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Opinion Columnists 15 Oct 2020 Mohan Guruswamy | &l ...
The writer, a policy analyst studying economic and security issues, held senior positions in government and industry. He also specialises in the Chinese economy

Mohan Guruswamy | ‘Auction theory’ Nobel: But do people benefit?

Published Oct 15, 2020, 9:54 am IST
Updated Oct 15, 2020, 9:54 am IST
Of all Nobel Prize disciplines, it is probably Economics after Medicine that touches the everyday life of mankind
Professors Paul Milgrom and Robert Wilson, winners of the 2020 Sveriges Riksbank Prize in Economic Sciences in Memory of Alfred Nobel for improvements to auction theory and inventions of new auction formats. (Image: Twitter/@Stanford)
 Professors Paul Milgrom and Robert Wilson, winners of the 2020 Sveriges Riksbank Prize in Economic Sciences in Memory of Alfred Nobel for improvements to auction theory and inventions of new auction formats. (Image: Twitter/@Stanford)

Of all Nobel Prize disciplines, it is probably Economics after Medicine that touches the everyday life of mankind. The medical advances that won Nobels were truly path-breaking and contributed to the saving and betterment of millions of lives. In 1900, the world’s life expectancy was 30 years. A hundred years later, in 2000, it had risen to 68. In 2020 it is 72. That we live longer and healthier lives now is primarily owed to the advances in Medicine. This contribution is reflected in the roster of Nobel Prize winners. The very first prize in 1901 went to Adolf von Behring for his work relating to serum therapy for diphtheria -- then a major universal killer. The following year it was awarded to Ronald Ross in uncovering the mysteries of malaria while working in a small dispensary in Secunderabad. The world population in 1900 was 1.6 billion and an estimated 5.5 million died that year of malaria. The world population in 2020 is inching towards eight billion and last year it is estimated that 440,000 people died due to malaria. It gives you an idea about how much we owe to the work of Sir Ronald Ross. Similarly, there were the discoveries of Penicillin, Streptomycin and Insulin that altered longevity and the quality of life. The discoveries of blood groups, immunological responses, DNA, cholesterol and fatty acid metabolism were rewarded. The only great discovery that eluded Nobel recognition was that of the polio vaccine by Jonas Salk.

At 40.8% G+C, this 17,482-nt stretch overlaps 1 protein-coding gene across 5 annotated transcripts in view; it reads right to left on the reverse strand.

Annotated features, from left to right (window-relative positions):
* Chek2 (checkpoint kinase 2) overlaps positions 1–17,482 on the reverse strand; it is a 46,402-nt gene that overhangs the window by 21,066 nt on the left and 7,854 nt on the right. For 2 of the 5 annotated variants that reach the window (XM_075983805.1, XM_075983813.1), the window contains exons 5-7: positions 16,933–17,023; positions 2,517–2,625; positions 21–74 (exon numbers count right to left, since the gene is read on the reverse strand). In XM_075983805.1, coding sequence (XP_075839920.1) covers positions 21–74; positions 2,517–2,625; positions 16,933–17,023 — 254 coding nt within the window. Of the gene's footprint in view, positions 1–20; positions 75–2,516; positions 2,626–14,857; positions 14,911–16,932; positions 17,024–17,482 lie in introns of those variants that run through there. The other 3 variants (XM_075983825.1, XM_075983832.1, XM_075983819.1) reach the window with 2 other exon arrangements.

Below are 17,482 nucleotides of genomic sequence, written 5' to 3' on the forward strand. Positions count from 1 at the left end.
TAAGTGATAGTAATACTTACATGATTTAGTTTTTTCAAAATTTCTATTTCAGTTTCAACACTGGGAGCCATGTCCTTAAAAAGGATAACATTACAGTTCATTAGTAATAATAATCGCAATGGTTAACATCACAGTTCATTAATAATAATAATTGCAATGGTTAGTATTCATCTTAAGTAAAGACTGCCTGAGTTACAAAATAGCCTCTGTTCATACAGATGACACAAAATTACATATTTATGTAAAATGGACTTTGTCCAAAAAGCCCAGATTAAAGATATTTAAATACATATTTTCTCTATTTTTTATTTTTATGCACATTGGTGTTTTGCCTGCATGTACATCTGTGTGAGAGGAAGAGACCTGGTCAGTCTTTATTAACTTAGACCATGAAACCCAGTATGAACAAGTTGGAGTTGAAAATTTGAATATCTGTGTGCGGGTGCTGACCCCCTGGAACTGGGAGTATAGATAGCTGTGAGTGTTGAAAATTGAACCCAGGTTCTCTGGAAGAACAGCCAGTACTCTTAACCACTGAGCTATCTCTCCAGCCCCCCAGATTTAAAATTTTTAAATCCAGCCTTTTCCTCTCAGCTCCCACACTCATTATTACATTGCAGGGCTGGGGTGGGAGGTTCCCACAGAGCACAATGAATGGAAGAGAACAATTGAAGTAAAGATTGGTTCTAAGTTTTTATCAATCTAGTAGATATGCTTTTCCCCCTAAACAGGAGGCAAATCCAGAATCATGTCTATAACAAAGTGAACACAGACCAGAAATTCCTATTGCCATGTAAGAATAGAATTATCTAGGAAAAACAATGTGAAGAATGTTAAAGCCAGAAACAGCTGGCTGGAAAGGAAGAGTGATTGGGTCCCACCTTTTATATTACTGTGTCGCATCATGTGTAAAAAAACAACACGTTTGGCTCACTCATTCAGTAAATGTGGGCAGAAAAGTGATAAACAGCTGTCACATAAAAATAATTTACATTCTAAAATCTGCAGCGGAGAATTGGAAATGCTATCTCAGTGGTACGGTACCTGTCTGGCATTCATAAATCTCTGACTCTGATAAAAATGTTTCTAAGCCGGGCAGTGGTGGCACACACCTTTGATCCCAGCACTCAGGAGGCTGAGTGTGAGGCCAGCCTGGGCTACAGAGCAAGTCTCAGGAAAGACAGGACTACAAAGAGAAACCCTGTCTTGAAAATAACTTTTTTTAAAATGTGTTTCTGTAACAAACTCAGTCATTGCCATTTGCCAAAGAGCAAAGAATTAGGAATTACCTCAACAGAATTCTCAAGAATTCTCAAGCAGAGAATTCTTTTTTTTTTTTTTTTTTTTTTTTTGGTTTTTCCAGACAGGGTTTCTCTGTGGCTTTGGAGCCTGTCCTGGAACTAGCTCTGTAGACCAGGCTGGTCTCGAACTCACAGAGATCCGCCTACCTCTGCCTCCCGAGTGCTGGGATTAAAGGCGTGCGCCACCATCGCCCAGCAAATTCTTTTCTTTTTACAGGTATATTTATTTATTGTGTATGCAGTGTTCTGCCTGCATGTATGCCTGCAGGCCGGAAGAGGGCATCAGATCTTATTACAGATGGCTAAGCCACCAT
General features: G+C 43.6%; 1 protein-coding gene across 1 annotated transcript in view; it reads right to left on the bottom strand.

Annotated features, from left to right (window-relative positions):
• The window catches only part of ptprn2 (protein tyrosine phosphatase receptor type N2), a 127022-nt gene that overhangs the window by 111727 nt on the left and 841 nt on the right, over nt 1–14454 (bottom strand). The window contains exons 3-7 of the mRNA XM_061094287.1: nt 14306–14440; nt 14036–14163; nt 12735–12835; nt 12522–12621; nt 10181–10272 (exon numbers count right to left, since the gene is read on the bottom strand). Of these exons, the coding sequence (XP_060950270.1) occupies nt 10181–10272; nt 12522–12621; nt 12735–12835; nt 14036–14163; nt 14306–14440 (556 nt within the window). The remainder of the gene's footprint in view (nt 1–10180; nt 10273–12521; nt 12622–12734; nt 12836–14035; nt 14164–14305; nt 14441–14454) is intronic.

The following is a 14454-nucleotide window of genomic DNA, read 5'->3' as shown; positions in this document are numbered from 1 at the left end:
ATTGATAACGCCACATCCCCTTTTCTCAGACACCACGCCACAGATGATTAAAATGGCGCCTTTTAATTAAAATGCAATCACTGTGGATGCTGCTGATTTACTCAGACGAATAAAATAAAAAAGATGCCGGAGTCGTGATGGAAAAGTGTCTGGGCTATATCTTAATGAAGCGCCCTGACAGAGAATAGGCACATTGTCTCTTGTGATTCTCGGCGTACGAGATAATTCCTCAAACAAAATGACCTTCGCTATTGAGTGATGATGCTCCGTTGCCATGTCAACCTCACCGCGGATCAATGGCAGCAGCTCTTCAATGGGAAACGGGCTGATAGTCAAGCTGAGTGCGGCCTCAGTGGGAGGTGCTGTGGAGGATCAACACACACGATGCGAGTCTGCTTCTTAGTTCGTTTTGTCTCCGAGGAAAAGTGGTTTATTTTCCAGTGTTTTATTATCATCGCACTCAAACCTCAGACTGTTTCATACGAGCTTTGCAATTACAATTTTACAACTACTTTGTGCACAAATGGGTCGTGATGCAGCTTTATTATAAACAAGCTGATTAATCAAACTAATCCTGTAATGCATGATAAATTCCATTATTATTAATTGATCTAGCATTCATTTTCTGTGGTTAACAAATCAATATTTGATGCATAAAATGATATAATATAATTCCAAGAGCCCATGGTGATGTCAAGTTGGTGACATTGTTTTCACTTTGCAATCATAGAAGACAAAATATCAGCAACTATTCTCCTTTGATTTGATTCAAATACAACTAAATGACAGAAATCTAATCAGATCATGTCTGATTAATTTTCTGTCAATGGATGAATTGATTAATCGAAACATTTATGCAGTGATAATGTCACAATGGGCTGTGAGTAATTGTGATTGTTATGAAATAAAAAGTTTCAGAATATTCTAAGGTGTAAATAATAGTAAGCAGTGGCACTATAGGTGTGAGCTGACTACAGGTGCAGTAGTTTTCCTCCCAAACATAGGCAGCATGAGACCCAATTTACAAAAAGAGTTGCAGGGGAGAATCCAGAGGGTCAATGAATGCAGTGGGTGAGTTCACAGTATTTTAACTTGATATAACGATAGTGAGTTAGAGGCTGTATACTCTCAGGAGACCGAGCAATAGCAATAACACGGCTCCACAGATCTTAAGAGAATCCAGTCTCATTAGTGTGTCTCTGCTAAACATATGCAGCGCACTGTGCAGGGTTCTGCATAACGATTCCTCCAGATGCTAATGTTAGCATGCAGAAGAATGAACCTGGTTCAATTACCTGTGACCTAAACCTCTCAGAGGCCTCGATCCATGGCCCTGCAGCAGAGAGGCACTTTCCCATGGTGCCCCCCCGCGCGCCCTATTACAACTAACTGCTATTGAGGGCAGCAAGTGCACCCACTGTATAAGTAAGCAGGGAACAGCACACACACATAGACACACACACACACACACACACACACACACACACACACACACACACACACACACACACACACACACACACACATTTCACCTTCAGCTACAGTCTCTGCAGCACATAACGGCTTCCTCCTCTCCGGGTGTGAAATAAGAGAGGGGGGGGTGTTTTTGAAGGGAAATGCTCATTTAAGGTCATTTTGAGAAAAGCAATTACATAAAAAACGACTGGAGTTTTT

But the Nobel Prizes for Economics can claim no such roster. All the great thinkers and pathbreakers like Adam Smith, John Stuart Mill, David Ricardo, Alfred Marshall and others belonged to an earlier age. Even the greats like Lord Keynes and Joseph Schumpeter whose philosophies still drive modern economics preceded the age of Nobel economics. A few like Paul Samuelson, Simon Kuznets, Kenneth Arrow, Wassily Leontief and Fredrich Hayek straddled the earlier era. But then it’s a relatively recent prize, having been instituted only in 1968 by the Swedish central bank.  But with the great seminal works and discoveries already been done, the new pathways to greatness is increasingly due to more esoteric work and research. For instance, in 2017, Rosbash, Young and Hall got the medicine Nobel for “the molecular mechanisms controlling the circadian rhythm” and Ratcliffe, Semenza and Kaelin won it for “how cells sense and adapt to oxygen availability”. Likewise, we see a similar tendency in economics on the small, rather than the seminal, and the esoteric rather than the extensive development of knowledge. The pursuit of truths takes us from the main veins into the capillaries of knowledge.